Ware v. Denver Health

Filing 37

ORDER. The parties Unopposed motion to Clarify Order of 11/20/2009 36 filed 11/23/2009, is GRANTED. The Order Granting Motions To Dismiss 35 entered 11/20/2009, is SUPERSEDED and SUPPLANTED by this order. Denver Healths Motion To Dismiss as to Amended Complaint 23 filed 07/20/2009, is GRANTED. Mark Wrights Motion To Dismiss as to Amended Complaint 31 filed 09/16/2009, is GRANTED. Plaintiffs section 1981 claims against defendants are DISMISSED WITHOUT PREJUDICE. The Trial Preparation Conference, previously scheduled to commence on 06/25/2010, at 11:00 a.m., and the jury trial, previously scheduled to commence Monday, 07/19/2010, are REINSTATED on the courts docket. By Judge Robert E. Blackburn on 11/24/2009.(sah, )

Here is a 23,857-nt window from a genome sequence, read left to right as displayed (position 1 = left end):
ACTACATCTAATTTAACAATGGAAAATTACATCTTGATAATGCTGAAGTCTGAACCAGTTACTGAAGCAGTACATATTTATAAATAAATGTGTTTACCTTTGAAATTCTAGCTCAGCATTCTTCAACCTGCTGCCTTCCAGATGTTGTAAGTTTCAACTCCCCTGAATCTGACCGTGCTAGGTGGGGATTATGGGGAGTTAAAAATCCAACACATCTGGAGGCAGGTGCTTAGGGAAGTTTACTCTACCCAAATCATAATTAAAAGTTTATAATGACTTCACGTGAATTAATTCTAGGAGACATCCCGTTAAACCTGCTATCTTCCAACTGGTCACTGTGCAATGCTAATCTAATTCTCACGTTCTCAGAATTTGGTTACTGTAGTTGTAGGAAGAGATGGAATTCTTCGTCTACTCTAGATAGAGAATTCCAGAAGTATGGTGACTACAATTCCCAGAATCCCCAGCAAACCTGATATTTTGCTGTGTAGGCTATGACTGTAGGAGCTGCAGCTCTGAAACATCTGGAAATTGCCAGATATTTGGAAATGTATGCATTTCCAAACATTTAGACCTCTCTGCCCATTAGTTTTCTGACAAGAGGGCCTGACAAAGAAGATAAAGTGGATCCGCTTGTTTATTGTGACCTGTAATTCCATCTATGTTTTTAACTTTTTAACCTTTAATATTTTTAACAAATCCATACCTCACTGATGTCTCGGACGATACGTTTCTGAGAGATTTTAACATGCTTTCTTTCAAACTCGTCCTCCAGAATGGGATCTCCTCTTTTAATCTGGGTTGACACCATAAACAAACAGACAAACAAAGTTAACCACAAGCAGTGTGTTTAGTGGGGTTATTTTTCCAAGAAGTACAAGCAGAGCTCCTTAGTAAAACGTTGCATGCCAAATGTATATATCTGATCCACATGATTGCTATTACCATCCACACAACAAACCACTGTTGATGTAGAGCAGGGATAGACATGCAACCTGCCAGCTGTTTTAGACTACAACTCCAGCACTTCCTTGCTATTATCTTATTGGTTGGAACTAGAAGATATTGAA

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IN THE UNITED STATES DISTRICT COURT FOR THE DISTRICT OF COLORADO Judge Robert E. Blackburn Civil Case No. 09-cv-01103-REB-BNB KENNETH WARE, Plaintiff, v. DENVER HEALTH, d/b/a DENVER CARES, and MARK WRIGHT, Defendants. ORDER GRANTING UNOPPOSED MOTION TO CLARIFY ORDER OF NOVEMBER 20, 2009, AND AMENDED ORDER GRANTING MOTIONS TO DISMISS Blackburn, J. The matter before me is the parties' Unopposed motion to Clarify Order of November 20, 2009 [#36] filed November 23, 2009. The parties point out correctly that plaintiff's Title VII retaliation claim was not addressed by the motions to dismiss and, therefore, survives. I concur and, therefore, grant the motion, superseding and supplanting my prior Order Granting Motions To Dismiss [#35] entered November 20, 2009, with this amended order. I. JURISDICTION I have subject matter jurisdiction pursuant to 28 U.S.C. 1331 (federal question). II. STANDARD OF REVIEW When ruling on a motion to dismiss pursuant to Fed.R.Civ.P. 12(b)(6), I must determine whether the allegations of the complaint are sufficient to state a claim within the meaning of Fed.R.Civ.P. 8(a). I must accept all well-pleaded allegations of the complaint as true. McDonald v. Kinder-Morgan, Inc., 287 F.3d 992, 997 (10th Cir. 2002). "However, conclusory allegations or legal conclusions masquerading as factual conclusions will not suffice to prevent a motion to dismiss." Fernandez-Montes v. Allied Pilots Association, 987 F.2d 278, 284 (5th Cir. 1993); see also Ruiz v. McDonnell, 299 F.3d 1173, 1181 (10th Cir. 2002) ("All well-pleaded facts, as distinguished from conclusory allegations, must be taken as true."), cert. denied, 123 S.Ct. 1908 (2003). I review the amended complaint to determine whether it "`contains enough facts to state a claim to relief that is plausible on its face.'" Ridge at Red Hawk, L.L.C. v. Schneider, 493 F.3d 1174, 1177 (10th Cir. 2007) (quoting Bell Atlantic Corp. v. Twombly, 550 U.S. 544, 570, 127 S.Ct. 1955, 1974, 167 L.Ed.2d 929 (2007)). "Thus, the mere metaphysical possibility that some plaintiff could prove some set of facts in support of the pleaded claims is insufficient; the complaint must give the court reason to believe that this plaintiff has a reasonable likelihood of mustering factual support for these claims." Id. (emphases in original).1 Nevertheless, the standard Twombly rejected and supplanted the "no set of facts" language of Conley v. Gibson, 355 U.S. 41, 45-46, 78 S.Ct. 99, 2 L.Ed.2d 80 (1957). The Tenth Circuit recently clarified the meaning of the "plausibility" standard: "plausibility" in this context must refer to the scope of the allegations in a complaint: if they are so general that they encompass a wide swath of conduct, much of it innocent, then the plaintiffs "have not nudged their claims across the line from conceivable to plausible." The allegations must be enough that, if assumed to be true, the plaintiff plausibly (not just speculatively) has a claim for relief. This requirement of plausibility serves not only to weed out claims that do not (in the absence of additional allegations) have a reasonable prospect of success, but also to inform the defendants of the actual grounds of the claim against them. "Without some factual allegation in the complaint, it is hard to see how a claimant could satisfy the requirement of providing 1 2 remains a liberal one, and "a well-pleaded complaint may proceed even if it strikes a savvy judge that actual proof of those facts is improbable, and that a recovery is very remote and unlikely." Dias v. City and County of Denver, 567 F.3d 1169, 1178 (10th Cir. 2009) (quoting Twombly, 127 S.Ct. at 1965) (internal quotation marks omitted). III. ANALYSIS Plaintiff worked for defendant Denver CARES as a Certified Addictions Counselor III. In January, 2007, he filed a charge of racial discrimination against Denver CARES. Although he received a notice of right to sue as to that claim in May, 2007, he elected not to bring suit. Plaintiff alleges that soon thereafter, he was subjected to a number of wrongful disciplinary actions, culminating in his termination on May 7, 2008, for alleged violence in the workplace.2 He therefore has filed suit alleging claims for discrimination and retaliation under 42 U.S.C. 1981. Because the factual allegations of the complaint are insufficient to demonstrate that either defendant is liable under section 1981, I grant the motions to dismiss. All parties agree that Denver Health, which operates Denver CARES, is a political subdivision of the state. See 25-29-103(1), C.R.S. It therefore may be sued for alleged civil rights violations only pursuant to 42 U.S.C. 1983. Jett v. Dallas Independent School District, 491 U.S. 701, 733-36, 109 S.Ct. 2702, 2721-23, 105 not only `fair notice' of the nature of the claim, but also `grounds' on which the claim rests." Robbins v. Oklahoma, 519 F.3d 1242, 1247-48 (10th Cir. 2008) (quoting Twombly, 127 S.Ct. at 1974; internal citations and footnote omitted). Plaintiff does not deny the incident that led to his termination, but claims his behavior was a "normal reaction" to a derogatory comment the other involved party made about his mother, who was in ill health. (First Am. Compl. 7 at 2-3 [#21], filed July 10, 2009.) 2 3 L.Ed.2d 598 (1989); Bolden v. City of Topeka, Kansas, 441 F.3d 1129, 1135-36 (10th Cir. 2006). More to the point, such claims are subject to the same restrictions as apply to section 1983 claims generally. Bolden, 441 F.3d at 1135. This includes the requirement that a governmental entity may be held liable for the actions of its employees only if those actions were taken pursuant to an official policy or custom.3 See Murrell v. School District No. 1, Denver, Colorado, 186 F.3d 1238, 1249 (10th Cir. 1999); Strepka v. Sailors, 494 F.Supp.2d 1209, 1229 (D. Colo. 2007). The First Amended Complaint contains nothing even remotely suggesting that the disciplinary actions taken with respect to plaintiff were pursuant to an official policy or custom of Denver CARES or Denver Health. Plaintiff has not even stated a bare legal conclusion to that effect, much less set forth any facts that would suggest the existence of "persistent and widespread practices" that are sufficiently "permanent and well settled" to give rise to a plausible claim against a governmental entity. See Lankford v. City of Hobart, 73 F.3d 283, 286 (10th Cir. 1996) (citations and internal quotation marks omitted). At best, plaintiff has asserted that his termination was the culmination of a pattern of retaliation against him personally. (First Am. Compl. 8 at 3.) Such allegations are patently insufficient to make out a viable claim against a governmental entity. A policy includes "a policy statement, ordinance, regulation, or decision officially adopted and promulgated by the public entity's officers." Strepka, 494 F.Supp. at 1229 (citing Lankford v. City of Hobart, 73 F.3d 283, 286 (10th Cir. 1996)) (internal quotation marks and citation omitted). A custom includes a "practice [that] is so permanent and well-settled as to constitute a custom or usage with the force of law. In order to establish a custom, the actions must be persistent and widespread . . . practices of [city] officials." Id. (citing Lankford, 73 F.3d at 286) (second alteration in Lankford; internal citations and quotation marks omitted). 3 4 Beyond this glaring infirmity, plaintiff has failed sufficiently to allege that defendant Mark Wright, the person allegedly responsible for the disciplinary actions and termination involving plaintiff, had "final policy making authority" for Denver CARES or Denver Health. See Pembaur v. City of Cincinnati, 475 U.S. 469, 483, 106 S.Ct. 1292, 1299-1300, 89 L.Ed.2d 452 (1986); Lankford, 73 F.3d at 286. Plaintiff's allegation that "Wright was the official decision maker for the employer regarding [plaintiff's] termination" (id. 9 at 3), does not support such a conclusion. That Wright may have made the final decision as to plaintiff's termination does not suggest that he has final policy making authority within the broader organization which plaintiff seeks to hold accountable. Plaintiff's claims against Wright individually,4 suffer from similar infirmities. Indeed, plaintiff apparently does not even know if Wright was actually involved in the decision to terminate him, which was communicated to him by his own direct supervisor, Ora Watson. Instead, he alleges only that "Ms. Watson, probably upon the direction of Mr. Wright, terminated his employment." (First Am. Compl. 7 at 3 (emphasis added).)5 Such obvious speculation does not support a plausible conclusion that Wright Although it is not clear in what capacity Wright is sued, any claim against him in his official capacity would be redundant of plaintiff's claims against Denver CARES, and thus fail for the same reasons. See Kentucky v. Graham, 473 U.S. 159, 165-66, 105 S.Ct. 3099, 3105, 87 L.Ed.2d 114 (1985); Watson v. City of Kansas City, Kansas, 857 F.2d 690, 695 (10th Cir. 1988) . Incredibly, plaintiff reasons that he should be allowed to fill in the gaps in his knowledge via discovery. This is a completely improper use of the federal rules of civil procedure, not to mention of defendants' and the court's time and resources. A party who does not have a good faith basis in law and fact to assert a claim against a particular party files such claims in federal court at his, and his attorney's, peril. See FED.R.CIV.P. 11(b). See also Seiverding v. Colorado Bar Association, 2003 WL 22400218 (D. Colo. Oct. 14, 2003) ("Rule 11 requires parties (or their attorneys, for those who have them) to conduct a reasonable investigation into the facts that they believe will support their claims, and into the laws that they believe will provide them with a legal basis for seeking relief from the court."), aff'd, 126 Fed. Appx 457 (10th Cir. Apr. 22, 2005). 5 4 5 was involved in the termination decision in any way whatsoever.6 Moreover, there is no allegation that Wright even knew of plaintiff's earlier charge of discrimination, or that he was involved in any way in the prior discipline involving plaintiff. See Petersen v. Utah Department of Corrections, 301 F.3d 1182, 1188 (10th Cir. 2002); Williams v. Rice, 983 F.2d 177, 181 (10th Cir. 1993). Because Wright's mere status as a supervisor is insufficient in itself to make him liable under section 1983 for actions taken by his subordinates, see Mitchell v. Maynard, 80 F.3d 1433, 1441 (10th Cir. 1996), the absence of any factual allegation tying Wright to the disciplinary decisions and termination is fatal to plaintiff's claims against him. Even were I to overlook this glaring omission, the complaint contains no allegations either asserting or demonstrating that Wright acted with invidious discriminatory or retaliatory intent in relation to plaintiff. To make out a viable section 1981 claim, defendants' conduct must have been imbued with or directed toward an impermissible discriminatory purpose, which implies more than intent as violation or intent as awareness of consequences. It implies that a decisionmaker singled out [the plaintiff] for disparate treatment and selected [t]his course of action at least in part for the purpose of causing its adverse effects. Roe ex rel. Roe v. Keady, 329 F.3d 1188, 1192 (10th Cir. 2003) (alterations in original; footnote and internal quotation marks omitted). Beyond the mere fact that plaintiff is Plaintiff's attempt to supplement the bare-bones allegations of his complaint by submitting an affidavit is unavailing. Plaintiff cannot help but have been aware of the obvious deficiencies in his pleadings, and despite having been afforded an opportunity to amend previously, has made no effort to include these additional facts in his complaint. Under those circumstances, I decline the invitation to consider matters outside the pleadings. See FED.R.CIV.P. 12(d). See also Lowe v. Town of Fairland, Oklahoma, 143 F.3d 1378, 1381 (10th Cir. 1998) (noting courts' discretion in this regard). 6 6 African American, the complaint alleges nothing even remotely suggesting that Wright, assuming he did so, disciplined or terminated plaintiff because of his race or that other, non-African Americans in similar circumstances were treated more leniently than was plaintiff. Accordingly, Wright's motion to dismiss is well taken and should be granted. THEREFORE, IT IS ORDERED as follows: 1. That the parties' Unopposed motion to Clarify Order of November 20, 2009 [#36] filed November 23, 2009, is GRANTED; 2. That the Order Granting Motions To Dismiss [#35] entered November 20, 2009, is SUPERSEDED and SUPPLANTED by this order; 3. That Denver Health's Motion To Dismiss as to Amended Complaint [#23] filed July 20, 2009, is GRANTED; 4. That Mark Wright's Motion To Dismiss as to Amended Complaint [#31] filed September 16, 2009, is GRANTED; 5. That plaintiff's section 1981 claims against defendants are DISMISSED WITHOUT PREJUDICE; and 6. That the Trial Preparation Conference, previously scheduled to commence on Friday, June 25, 2010, at 11:00 a.m., and the jury trial, previously scheduled to commence Monday, July 19, 2010, are REINSTATED on the court's docket. Dated November 24, 2009, at Denver, Colorado. BY THE COURT: 7